What a week to be a Catholic.
The Obama administration has looked panicked in recent days because of the backlash against a new proposal scheduled to go into effect because of the Obamacare legislation shoved through in March of 2010.
Preventative care is supposed to be offered at no cost to the plan participant, and Health and Human Services has decided this preventative definition extends to procedures surrounding reproductive health.
The White House is backtracking because many Catholics who often support higher social spending and taxes - and thus helped push through the health care legislation - are offended that their organizations are now being forced to pay for something they view as morally wrong.
Obama needs every Catholic vote he can get, and he certainly can't afford to anger the Conference of Bishops that just recently announced it opposition to the administration's compromise of not forcing these religious groups to pay directly but still having contraception paid for through other sources.
The problem is that nothing is free.
The cost of free contraceptives to women in these religious organizations will be passed on to people in the form of higher health care costs.
To be fair, men are a big reason why women need access to contraceptive devices.
But to assess a tax that pays for a practice deemed morally objectionable by some religious groups sets a dangerous precedent for the ever-expanding welfare state.
If this birth control exception is allowed for faith-based groups, you can add it to the list of government programs that clergymen are allowed to opt out of.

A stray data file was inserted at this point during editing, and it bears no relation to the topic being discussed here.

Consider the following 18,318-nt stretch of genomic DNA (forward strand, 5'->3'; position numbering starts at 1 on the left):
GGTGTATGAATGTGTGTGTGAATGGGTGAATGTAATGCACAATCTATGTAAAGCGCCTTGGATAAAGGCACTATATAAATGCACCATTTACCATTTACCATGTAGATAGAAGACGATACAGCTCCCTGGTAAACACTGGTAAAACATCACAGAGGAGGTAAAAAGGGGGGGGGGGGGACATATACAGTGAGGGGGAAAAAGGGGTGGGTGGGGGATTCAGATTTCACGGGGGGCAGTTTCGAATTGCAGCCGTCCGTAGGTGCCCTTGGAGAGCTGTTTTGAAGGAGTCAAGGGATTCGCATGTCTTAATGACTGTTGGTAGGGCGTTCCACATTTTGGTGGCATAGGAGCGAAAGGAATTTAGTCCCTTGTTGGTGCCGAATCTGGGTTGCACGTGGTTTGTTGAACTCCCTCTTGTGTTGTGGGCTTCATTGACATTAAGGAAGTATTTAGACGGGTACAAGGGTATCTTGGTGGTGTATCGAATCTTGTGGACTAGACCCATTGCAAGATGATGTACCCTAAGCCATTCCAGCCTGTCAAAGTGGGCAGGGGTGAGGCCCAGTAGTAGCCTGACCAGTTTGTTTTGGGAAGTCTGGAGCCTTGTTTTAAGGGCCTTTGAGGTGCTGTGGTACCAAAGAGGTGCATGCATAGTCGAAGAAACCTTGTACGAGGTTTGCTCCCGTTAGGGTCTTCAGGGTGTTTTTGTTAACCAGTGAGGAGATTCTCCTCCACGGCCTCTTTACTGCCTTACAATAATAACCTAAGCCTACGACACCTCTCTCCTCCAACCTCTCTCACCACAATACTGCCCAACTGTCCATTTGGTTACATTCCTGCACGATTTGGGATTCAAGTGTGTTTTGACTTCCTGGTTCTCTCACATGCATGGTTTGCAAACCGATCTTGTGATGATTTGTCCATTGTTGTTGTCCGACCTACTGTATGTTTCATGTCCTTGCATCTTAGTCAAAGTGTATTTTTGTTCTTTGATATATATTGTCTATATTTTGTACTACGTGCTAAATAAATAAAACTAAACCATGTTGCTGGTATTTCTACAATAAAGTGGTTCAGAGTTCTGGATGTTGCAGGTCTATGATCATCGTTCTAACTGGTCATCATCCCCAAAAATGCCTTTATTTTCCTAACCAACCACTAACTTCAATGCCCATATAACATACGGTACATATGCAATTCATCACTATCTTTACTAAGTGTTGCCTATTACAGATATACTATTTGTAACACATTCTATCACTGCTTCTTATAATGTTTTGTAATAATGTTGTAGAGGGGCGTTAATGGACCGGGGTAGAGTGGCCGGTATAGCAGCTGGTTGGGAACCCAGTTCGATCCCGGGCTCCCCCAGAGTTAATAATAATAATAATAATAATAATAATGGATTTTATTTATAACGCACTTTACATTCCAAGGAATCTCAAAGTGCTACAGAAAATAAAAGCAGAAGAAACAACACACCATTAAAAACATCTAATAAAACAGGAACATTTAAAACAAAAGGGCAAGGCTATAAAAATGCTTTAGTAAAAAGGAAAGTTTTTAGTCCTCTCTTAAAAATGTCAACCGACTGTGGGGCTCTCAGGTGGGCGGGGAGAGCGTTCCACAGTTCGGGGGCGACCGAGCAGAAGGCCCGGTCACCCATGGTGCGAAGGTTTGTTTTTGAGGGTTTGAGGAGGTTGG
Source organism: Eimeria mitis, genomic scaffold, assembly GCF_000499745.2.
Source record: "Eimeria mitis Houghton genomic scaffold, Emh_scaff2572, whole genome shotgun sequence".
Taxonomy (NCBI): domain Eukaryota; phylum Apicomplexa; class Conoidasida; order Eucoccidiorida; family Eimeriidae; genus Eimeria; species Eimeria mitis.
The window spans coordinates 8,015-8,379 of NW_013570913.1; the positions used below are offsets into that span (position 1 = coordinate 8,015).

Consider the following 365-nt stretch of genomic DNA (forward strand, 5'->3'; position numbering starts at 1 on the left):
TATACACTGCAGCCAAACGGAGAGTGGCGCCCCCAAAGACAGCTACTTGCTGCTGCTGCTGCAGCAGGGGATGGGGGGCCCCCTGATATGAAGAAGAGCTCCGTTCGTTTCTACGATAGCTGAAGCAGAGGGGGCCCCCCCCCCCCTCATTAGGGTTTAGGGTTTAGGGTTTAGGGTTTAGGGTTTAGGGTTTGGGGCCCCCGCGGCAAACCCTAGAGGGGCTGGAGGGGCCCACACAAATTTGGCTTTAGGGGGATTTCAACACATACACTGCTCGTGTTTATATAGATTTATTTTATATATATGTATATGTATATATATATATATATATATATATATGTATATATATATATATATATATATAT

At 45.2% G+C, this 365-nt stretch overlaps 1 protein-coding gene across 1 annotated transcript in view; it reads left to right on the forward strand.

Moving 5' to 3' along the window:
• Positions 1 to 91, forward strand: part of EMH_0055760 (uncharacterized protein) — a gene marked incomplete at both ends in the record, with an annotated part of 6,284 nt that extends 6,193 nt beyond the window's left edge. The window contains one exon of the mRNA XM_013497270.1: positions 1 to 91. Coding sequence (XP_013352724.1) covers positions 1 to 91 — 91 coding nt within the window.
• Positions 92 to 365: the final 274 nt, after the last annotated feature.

Other such programs include Social Security and Medicare taxes, which eat into 7.65 percent of a worker's salary - even more if they work for themselves.
Why should we protect religious citizens working for religious institutions from the punitive current and future cost of free everything when everyone else has to pay?
The answer: Liberty is being cut back in America, and certain exceptions must be made so these changes are politically tolerable.
At the beginning of 1937 when the government started collecting Social Security taxes, it amounted to 1 percent of a person's salary.
Today the amount is 6.2 percent of your pay and 12.4 percent if you work for yourself.
Medicare taxes continue to rise, and Obamacare has added an extra 2.9 percent tax on investment income that nobody seems to notice or care about because it hasn't been levied yet.
Back in 2009, when health care reform was being debated, I supported it wholeheartedly, partly because I supported Obama.
Unfortunately, I was naive enough to believe that when you give something away for free, it actually becomes cheaper.
The new rule on birth control will limit the incentive to provide new, cheap, easily accessible methods to prevent pregnancy.
Since contraception will now be covered in full by mandate, it will become a lot more expensive over time, just as all our entitlements have become.
The true nature of Obamacare, with its mandates, complex rules and tax increases, was obscured so that it would pass.
Luckily for exempted employers, some of these statist policies will not be applied to them because of their belief system.
The only reason the White House wants to extend these exceptions is it needs the votes of liberal Catholics to win in 2012.
The rules that would be objectionable to a large part of the population should not have been forced down people's throats in the first place.
I'm all for people having access to cheap and effective birth control, but the administration should stop trying to tell people what to do.
It seems that politicians of both political parties are at their worst when trying to legislate matters of the bedroom.
Travis Hornsby is a statistics and economics senior at UF. His column appears on Mondays.